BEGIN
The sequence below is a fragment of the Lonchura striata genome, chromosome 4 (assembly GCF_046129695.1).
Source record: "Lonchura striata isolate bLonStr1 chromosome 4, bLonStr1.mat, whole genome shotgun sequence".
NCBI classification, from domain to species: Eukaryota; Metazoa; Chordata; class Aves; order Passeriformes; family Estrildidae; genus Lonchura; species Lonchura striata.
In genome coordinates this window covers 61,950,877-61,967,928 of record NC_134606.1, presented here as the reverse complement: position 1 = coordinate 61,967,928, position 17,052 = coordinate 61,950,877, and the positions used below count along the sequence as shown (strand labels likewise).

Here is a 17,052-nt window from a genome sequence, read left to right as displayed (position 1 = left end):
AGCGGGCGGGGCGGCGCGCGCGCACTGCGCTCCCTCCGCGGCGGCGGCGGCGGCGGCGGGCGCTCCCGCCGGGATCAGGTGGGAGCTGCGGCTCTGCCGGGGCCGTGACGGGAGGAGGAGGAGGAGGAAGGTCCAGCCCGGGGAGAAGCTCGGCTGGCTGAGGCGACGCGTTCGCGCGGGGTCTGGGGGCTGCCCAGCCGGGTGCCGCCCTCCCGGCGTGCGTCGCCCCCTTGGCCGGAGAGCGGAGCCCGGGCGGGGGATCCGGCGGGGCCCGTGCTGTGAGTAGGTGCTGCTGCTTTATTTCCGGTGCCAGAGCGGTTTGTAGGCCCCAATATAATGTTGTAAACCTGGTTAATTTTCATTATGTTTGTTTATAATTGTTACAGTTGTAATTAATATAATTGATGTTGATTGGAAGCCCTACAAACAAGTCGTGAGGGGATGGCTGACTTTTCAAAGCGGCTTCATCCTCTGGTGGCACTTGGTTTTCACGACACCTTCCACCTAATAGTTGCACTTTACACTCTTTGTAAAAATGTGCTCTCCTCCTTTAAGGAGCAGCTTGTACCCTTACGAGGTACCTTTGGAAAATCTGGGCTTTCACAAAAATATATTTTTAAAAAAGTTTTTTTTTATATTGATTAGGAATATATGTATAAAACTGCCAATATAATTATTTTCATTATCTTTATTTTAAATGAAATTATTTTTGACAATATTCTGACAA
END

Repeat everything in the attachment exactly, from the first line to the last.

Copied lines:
The sequence below is a fragment of the Lonchura striata genome, chromosome 4 (assembly GCF_046129695.1).
Source record: "Lonchura striata isolate bLonStr1 chromosome 4, bLonStr1.mat, whole genome shotgun sequence".
NCBI classification, from domain to species: Eukaryota; Metazoa; Chordata; class Aves; order Passeriformes; family Estrildidae; genus Lonchura; species Lonchura striata.
In genome coordinates this window covers 61,950,877-61,967,928 of record NC_134606.1, presented here as the reverse complement: position 1 = coordinate 61,967,928, position 17,052 = coordinate 61,950,877, and the positions used below count along the sequence as shown (strand labels likewise).

Here is a 17,052-nt window from a genome sequence, read left to right as displayed (position 1 = left end):
AGCGGGCGGGGCGGCGCGCGCGCACTGCGCTCCCTCCGCGGCGGCGGCGGCGGCGGCGGGCGCTCCCGCCGGGATCAGGTGGGAGCTGCGGCTCTGCCGGGGCCGTGACGGGAGGAGGAGGAGGAGGAAGGTCCAGCCCGGGGAGAAGCTCGGCTGGCTGAGGCGACGCGTTCGCGCGGGGTCTGGGGGCTGCCCAGCCGGGTGCCGCCCTCCCGGCGTGCGTCGCCCCCTTGGCCGGAGAGCGGAGCCCGGGCGGGGGATCCGGCGGGGCCCGTGCTGTGAGTAGGTGCTGCTGCTTTATTTCCGGTGCCAGAGCGGTTTGTAGGCCCCAATATAATGTTGTAAACCTGGTTAATTTTCATTATGTTTGTTTATAATTGTTACAGTTGTAATTAATATAATTGATGTTGATTGGAAGCCCTACAAACAAGTCGTGAGGGGATGGCTGACTTTTCAAAGCGGCTTCATCCTCTGGTGGCACTTGGTTTTCACGACACCTTCCACCTAATAGTTGCACTTTACACTCTTTGTAAAAATGTGCTCTCCTCCTTTAAGGAGCAGCTTGTACCCTTACGAGGTACCTTTGGAAAATCTGGGCTTTCACAAAAATATATTTTTAAAAAAGTTTTTTTTTATATTGATTAGGAATATATGTATAAAACTGCCAATATAATTATTTTCATTATCTTTATTTTAAATGAAATTATTTTTGACAATATTCTGACAA